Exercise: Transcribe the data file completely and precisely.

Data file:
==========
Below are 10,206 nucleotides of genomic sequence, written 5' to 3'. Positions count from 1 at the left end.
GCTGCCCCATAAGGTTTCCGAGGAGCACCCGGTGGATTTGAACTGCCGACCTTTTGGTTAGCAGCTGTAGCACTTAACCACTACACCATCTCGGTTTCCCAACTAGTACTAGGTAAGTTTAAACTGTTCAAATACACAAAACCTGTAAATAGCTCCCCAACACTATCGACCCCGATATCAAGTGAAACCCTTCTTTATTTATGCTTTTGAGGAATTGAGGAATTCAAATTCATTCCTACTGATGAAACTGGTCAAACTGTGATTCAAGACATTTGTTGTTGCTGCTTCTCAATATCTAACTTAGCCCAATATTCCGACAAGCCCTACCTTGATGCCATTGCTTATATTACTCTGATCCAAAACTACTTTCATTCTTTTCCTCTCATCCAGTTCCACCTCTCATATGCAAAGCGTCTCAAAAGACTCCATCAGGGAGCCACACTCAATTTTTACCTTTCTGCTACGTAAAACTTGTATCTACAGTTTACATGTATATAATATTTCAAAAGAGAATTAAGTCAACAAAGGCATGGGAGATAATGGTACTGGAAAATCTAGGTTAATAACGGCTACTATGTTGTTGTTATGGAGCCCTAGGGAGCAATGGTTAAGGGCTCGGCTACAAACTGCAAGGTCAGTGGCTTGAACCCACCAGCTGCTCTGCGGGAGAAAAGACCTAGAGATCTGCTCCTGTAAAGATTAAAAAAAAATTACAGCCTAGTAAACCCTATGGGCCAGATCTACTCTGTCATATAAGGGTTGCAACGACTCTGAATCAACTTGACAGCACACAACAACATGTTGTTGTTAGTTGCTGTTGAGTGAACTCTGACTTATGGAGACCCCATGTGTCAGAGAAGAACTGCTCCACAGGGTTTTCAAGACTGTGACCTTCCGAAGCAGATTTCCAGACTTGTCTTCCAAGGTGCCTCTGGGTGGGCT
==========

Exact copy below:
Below are 10,206 nucleotides of genomic sequence, written 5' to 3'. Positions count from 1 at the left end.
GCTGCCCCATAAGGTTTCCGAGGAGCACCCGGTGGATTTGAACTGCCGACCTTTTGGTTAGCAGCTGTAGCACTTAACCACTACACCATCTCGGTTTCCCAACTAGTACTAGGTAAGTTTAAACTGTTCAAATACACAAAACCTGTAAATAGCTCCCCAACACTATCGACCCCGATATCAAGTGAAACCCTTCTTTATTTATGCTTTTGAGGAATTGAGGAATTCAAATTCATTCCTACTGATGAAACTGGTCAAACTGTGATTCAAGACATTTGTTGTTGCTGCTTCTCAATATCTAACTTAGCCCAATATTCCGACAAGCCCTACCTTGATGCCATTGCTTATATTACTCTGATCCAAAACTACTTTCATTCTTTTCCTCTCATCCAGTTCCACCTCTCATATGCAAAGCGTCTCAAAAGACTCCATCAGGGAGCCACACTCAATTTTTACCTTTCTGCTACGTAAAACTTGTATCTACAGTTTACATGTATATAATATTTCAAAAGAGAATTAAGTCAACAAAGGCATGGGAGATAATGGTACTGGAAAATCTAGGTTAATAACGGCTACTATGTTGTTGTTATGGAGCCCTAGGGAGCAATGGTTAAGGGCTCGGCTACAAACTGCAAGGTCAGTGGCTTGAACCCACCAGCTGCTCTGCGGGAGAAAAGACCTAGAGATCTGCTCCTGTAAAGATTAAAAAAAAATTACAGCCTAGTAAACCCTATGGGCCAGATCTACTCTGTCATATAAGGGTTGCAACGACTCTGAATCAACTTGACAGCACACAACAACATGTTGTTGTTAGTTGCTGTTGAGTGAACTCTGACTTATGGAGACCCCATGTGTCAGAGAAGAACTGCTCCACAGGGTTTTCAAGACTGTGACCTTCCGAAGCAGATTTCCAGACTTGTCTTCCAAGGTGCCTCTGGGTGGGCT